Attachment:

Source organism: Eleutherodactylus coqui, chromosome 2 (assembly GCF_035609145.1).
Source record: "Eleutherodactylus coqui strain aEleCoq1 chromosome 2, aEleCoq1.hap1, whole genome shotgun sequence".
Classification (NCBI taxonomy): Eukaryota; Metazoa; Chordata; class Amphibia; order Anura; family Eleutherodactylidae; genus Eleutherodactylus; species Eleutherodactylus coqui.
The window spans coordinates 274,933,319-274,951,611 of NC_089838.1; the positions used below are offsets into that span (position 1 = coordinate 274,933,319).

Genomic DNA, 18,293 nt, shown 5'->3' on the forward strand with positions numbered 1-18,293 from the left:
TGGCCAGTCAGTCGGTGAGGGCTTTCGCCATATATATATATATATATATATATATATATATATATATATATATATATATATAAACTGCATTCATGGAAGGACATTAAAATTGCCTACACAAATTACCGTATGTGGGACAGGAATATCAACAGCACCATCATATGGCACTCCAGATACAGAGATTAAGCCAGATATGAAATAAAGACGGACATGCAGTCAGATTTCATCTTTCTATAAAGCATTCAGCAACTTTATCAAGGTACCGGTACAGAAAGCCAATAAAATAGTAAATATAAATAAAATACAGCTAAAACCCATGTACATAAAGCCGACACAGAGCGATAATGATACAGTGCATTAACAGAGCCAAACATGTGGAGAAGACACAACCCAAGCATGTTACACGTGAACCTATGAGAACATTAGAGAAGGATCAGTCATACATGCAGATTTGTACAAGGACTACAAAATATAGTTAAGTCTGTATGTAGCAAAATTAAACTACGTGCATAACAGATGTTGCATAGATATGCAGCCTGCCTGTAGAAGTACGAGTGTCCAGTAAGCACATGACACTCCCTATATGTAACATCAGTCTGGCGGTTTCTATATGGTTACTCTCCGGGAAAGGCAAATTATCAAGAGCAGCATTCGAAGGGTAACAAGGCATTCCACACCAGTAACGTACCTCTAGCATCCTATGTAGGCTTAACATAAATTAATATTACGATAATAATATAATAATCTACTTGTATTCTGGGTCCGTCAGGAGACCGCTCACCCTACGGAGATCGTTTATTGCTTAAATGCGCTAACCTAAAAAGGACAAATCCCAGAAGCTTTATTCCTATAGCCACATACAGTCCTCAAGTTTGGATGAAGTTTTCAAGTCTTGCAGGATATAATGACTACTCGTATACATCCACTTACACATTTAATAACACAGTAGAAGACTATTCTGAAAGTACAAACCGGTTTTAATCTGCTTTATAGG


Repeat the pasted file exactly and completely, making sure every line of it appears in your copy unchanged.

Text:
Source organism: Eleutherodactylus coqui, chromosome 2 (assembly GCF_035609145.1).
Source record: "Eleutherodactylus coqui strain aEleCoq1 chromosome 2, aEleCoq1.hap1, whole genome shotgun sequence".
Classification (NCBI taxonomy): Eukaryota; Metazoa; Chordata; class Amphibia; order Anura; family Eleutherodactylidae; genus Eleutherodactylus; species Eleutherodactylus coqui.
The window spans coordinates 274,933,319-274,951,611 of NC_089838.1; the positions used below are offsets into that span (position 1 = coordinate 274,933,319).

Genomic DNA, 18,293 nt, shown 5'->3' on the forward strand with positions numbered 1-18,293 from the left:
TGGCCAGTCAGTCGGTGAGGGCTTTCGCCATATATATATATATATATATATATATATATATATATATATATATATATATATAAACTGCATTCATGGAAGGACATTAAAATTGCCTACACAAATTACCGTATGTGGGACAGGAATATCAACAGCACCATCATATGGCACTCCAGATACAGAGATTAAGCCAGATATGAAATAAAGACGGACATGCAGTCAGATTTCATCTTTCTATAAAGCATTCAGCAACTTTATCAAGGTACCGGTACAGAAAGCCAATAAAATAGTAAATATAAATAAAATACAGCTAAAACCCATGTACATAAAGCCGACACAGAGCGATAATGATACAGTGCATTAACAGAGCCAAACATGTGGAGAAGACACAACCCAAGCATGTTACACGTGAACCTATGAGAACATTAGAGAAGGATCAGTCATACATGCAGATTTGTACAAGGACTACAAAATATAGTTAAGTCTGTATGTAGCAAAATTAAACTACGTGCATAACAGATGTTGCATAGATATGCAGCCTGCCTGTAGAAGTACGAGTGTCCAGTAAGCACATGACACTCCCTATATGTAACATCAGTCTGGCGGTTTCTATATGGTTACTCTCCGGGAAAGGCAAATTATCAAGAGCAGCATTCGAAGGGTAACAAGGCATTCCACACCAGTAACGTACCTCTAGCATCCTATGTAGGCTTAACATAAATTAATATTACGATAATAATATAATAATCTACTTGTATTCTGGGTCCGTCAGGAGACCGCTCACCCTACGGAGATCGTTTATTGCTTAAATGCGCTAACCTAAAAAGGACAAATCCCAGAAGCTTTATTCCTATAGCCACATACAGTCCTCAAGTTTGGATGAAGTTTTCAAGTCTTGCAGGATATAATGACTACTCGTATACATCCACTTACACATTTAATAACACAGTAGAAGACTATTCTGAAAGTACAAACCGGTTTTAATCTGCTTTATAGG